But that’s not to say it’s not worthy. It most certainly is. I worked with Kevin for five wonderful years as a co-founding editor of Wired, and throughout that tumultuous period (1992-1997) Kevin never ceased to surprise me – both with stories of his extraordinary life (after converting to Christianity whilst wandering in the Middle East, for example, he bicycled across the US under the self imposed belief that he would die at the end of his trip), as well as with his boundless curiosity. I was very young when we worked together, to say he had a profound impact on how I understood the practice of writing is an understatement. Together we edited every single word in more than fifty issues of Wired, after all.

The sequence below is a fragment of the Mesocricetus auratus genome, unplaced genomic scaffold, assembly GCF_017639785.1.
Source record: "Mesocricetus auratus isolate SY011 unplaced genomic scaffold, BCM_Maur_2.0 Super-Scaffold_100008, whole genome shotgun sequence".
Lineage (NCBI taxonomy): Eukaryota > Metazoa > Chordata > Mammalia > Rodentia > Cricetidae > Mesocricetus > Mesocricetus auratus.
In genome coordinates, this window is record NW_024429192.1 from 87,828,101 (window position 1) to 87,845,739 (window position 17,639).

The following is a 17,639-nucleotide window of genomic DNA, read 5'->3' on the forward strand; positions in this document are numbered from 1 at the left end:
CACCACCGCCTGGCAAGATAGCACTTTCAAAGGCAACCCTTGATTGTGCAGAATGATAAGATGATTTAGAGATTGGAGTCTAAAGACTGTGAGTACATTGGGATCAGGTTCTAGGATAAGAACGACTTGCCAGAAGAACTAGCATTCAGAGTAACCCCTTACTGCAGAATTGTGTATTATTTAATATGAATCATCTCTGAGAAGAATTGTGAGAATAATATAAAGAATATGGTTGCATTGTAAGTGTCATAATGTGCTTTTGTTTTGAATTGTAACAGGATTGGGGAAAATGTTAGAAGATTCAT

With those caveats declared, then, let me get to the book at hand. Some non-fiction books present themselves as lectures or arguments. And still others are very clearly the manifestation of the author’s own unscratchable itch. What Technology Wants is both of these, and more. In the introduction, Kevin pretty much sums it up: “What was (technology’s) essence? If I didn’t understand the basic nature of technology, then as each new piece of it came along, I would have no frame of reference to decide how weakly or strongly to embrace it.”Read More